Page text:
To be sure, what Foucault calls the historical a priori can also be approached from the discourse’s technologies for archiving and measuring. Foucault argues for a concept of the historical a priori of the archive, by which he means the historically sanctioned group of rules that form the conditions for the emergence of new statements in a discourse. The a priori is not imposed on the discourse, he notes but they are caught up in one another, reinforce each other and evolve together as a group. In Foucault’s words, “[The historical a priori] has to take account of the fact that discourse has not only a meaning or a truth, but a history” (127)
But if discourse has a history it also has a technology. As we have seen in the intellectual furnishing and containers week, the materiality of the container shapes the way in which we understand the document, and what can be collected and stored in the first place. This system that creates the conditions for what Foucault calls the statement-events, or discursive acts, in short the system of enunciability’s location and practical workings remain somewhat in the air in Foucault’s text, while I would argue they are in fact located in the physical media with which we collect, store, and communicate. Indeed, what is often grouped together as German media theory calls this the ‘technical a priori’.
Articulated initially by Friedrich Kittler, the technical a priori is the idea that the past is recorded on a prior level, that is, through the physical media for documentation. This means that the technologies of measuring and recording are the “true first archaeologists of knowledge” and as such are also historical documents themselves that can yield an understanding of the ways in which knowledge has emerged through history. Kittler’s argument was not necessarily counter Foucault, rather the technical a priori was, in Bernhard Siegert’s words, “an attempt to overcome French theory’s fixation on discourse by turning discourse from its philosophical head onto its historical and technological feet.” (3) This elicits an evaluation of the affordances that technology yields for understanding, and to think about more concrete ways in which power is inscribed in our daily knowledge infrastructures.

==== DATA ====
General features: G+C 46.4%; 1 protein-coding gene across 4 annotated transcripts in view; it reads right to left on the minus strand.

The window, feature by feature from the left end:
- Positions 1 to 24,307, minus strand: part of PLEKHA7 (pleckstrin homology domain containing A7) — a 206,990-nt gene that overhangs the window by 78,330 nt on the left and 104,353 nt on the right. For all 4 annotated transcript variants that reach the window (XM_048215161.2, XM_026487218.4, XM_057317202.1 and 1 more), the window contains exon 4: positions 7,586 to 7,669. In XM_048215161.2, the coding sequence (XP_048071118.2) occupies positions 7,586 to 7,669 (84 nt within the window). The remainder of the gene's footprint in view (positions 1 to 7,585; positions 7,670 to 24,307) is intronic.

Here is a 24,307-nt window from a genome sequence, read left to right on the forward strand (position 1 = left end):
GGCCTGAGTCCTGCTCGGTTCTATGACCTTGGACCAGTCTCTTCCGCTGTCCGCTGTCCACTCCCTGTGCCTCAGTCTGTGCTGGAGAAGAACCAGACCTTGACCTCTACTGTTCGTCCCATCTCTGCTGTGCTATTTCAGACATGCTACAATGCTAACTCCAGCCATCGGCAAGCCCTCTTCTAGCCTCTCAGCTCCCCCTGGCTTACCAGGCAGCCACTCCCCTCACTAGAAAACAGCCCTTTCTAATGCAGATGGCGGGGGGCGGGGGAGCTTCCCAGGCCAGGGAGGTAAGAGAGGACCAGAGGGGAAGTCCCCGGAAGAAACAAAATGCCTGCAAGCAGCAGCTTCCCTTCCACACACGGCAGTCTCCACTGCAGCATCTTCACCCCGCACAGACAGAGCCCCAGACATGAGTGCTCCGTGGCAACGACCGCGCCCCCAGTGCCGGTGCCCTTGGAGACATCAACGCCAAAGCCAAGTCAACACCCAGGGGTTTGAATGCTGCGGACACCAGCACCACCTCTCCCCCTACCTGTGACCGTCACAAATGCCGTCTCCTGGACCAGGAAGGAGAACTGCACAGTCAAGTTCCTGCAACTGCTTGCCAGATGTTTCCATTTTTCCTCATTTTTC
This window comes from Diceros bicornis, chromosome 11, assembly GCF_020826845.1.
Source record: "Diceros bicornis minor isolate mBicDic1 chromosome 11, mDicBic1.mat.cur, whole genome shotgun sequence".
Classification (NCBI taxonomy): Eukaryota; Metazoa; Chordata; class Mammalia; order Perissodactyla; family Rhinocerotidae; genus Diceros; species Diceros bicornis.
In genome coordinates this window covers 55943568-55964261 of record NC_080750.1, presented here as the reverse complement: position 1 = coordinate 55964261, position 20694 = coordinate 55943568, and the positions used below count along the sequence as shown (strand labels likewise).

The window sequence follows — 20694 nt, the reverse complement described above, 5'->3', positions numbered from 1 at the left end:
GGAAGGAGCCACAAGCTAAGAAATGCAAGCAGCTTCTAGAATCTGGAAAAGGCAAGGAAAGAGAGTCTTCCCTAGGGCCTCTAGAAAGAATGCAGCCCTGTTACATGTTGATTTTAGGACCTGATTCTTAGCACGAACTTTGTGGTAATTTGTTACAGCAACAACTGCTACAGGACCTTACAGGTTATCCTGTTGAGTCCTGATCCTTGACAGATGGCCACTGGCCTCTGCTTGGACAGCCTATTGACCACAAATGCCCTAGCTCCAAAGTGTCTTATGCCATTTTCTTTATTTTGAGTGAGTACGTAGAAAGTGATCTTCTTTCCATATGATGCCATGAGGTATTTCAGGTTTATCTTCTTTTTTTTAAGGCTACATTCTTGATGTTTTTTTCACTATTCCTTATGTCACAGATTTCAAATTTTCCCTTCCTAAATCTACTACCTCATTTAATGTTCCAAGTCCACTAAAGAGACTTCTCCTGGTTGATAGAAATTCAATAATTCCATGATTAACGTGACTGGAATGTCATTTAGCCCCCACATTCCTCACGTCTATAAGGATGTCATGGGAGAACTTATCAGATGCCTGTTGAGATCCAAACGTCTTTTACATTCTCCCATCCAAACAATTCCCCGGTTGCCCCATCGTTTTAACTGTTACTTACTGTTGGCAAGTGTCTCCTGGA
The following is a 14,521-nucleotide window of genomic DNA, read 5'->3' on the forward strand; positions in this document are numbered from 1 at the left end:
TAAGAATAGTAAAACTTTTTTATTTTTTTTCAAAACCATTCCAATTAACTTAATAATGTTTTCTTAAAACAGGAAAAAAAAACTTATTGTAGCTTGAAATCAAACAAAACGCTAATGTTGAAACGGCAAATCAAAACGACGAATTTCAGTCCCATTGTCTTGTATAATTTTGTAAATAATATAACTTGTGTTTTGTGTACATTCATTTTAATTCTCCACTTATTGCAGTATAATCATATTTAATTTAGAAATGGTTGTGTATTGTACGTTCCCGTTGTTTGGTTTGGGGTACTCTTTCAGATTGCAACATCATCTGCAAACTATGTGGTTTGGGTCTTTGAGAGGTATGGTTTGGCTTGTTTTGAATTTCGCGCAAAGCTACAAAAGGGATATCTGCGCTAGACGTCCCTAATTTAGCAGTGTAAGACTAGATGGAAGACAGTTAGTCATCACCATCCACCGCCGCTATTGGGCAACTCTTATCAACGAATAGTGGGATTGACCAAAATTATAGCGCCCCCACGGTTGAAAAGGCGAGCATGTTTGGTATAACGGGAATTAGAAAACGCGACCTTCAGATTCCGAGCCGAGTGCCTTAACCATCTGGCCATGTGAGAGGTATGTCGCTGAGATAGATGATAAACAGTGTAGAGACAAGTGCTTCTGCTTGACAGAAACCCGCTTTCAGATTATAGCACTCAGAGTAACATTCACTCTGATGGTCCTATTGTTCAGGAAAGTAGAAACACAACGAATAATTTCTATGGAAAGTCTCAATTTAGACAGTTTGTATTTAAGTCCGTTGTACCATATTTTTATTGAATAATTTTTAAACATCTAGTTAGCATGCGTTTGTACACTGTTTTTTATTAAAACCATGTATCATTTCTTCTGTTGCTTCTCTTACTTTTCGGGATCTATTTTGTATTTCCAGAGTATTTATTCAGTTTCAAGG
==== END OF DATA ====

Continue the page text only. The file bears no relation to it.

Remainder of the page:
We don’t see a survey stake every day, but all reporting on climate change holds data gained through a survey technology of some sort. I am arguing that we should be conscious of the types of understanding of environment that these technologies afford, what their techniques of representation emphasize and what they isolate. It becomes urgent to find techniques and technologies of ordering environmental and geologic data that attend to the ways in which environments are caught up in markets, politics, and socialites. So my question is, if these technologies shape what can be stored in the first place, and the broader ways in which we understand the document, should the survey, in so far as it isolates the environmental processes from its political and economic histories, be the universal scientific archive that defines the rules of environmental discourse?
Foucault, Michel. “The Historical a priori and the Archive.” Archaeologies of Knowledge. Pantheon, 1973. pp. 126-131.
Siegert, Bernhard. “Cultural Techniques, Or, The End of the Intellectual Postwar in German Media Theory.” Cultural Techniques: Grids, Filters, Doors, and Other Articulations of the Real. Translated by Geoffrey Winthrop Young. Fordham University Press, 2015. Pp. 1-18.
Stoler, Laura Ann. “Colonial Archives and the Arts of Governance.” Archival Science. Vol 2. No. 1-2. Pp. 87-109.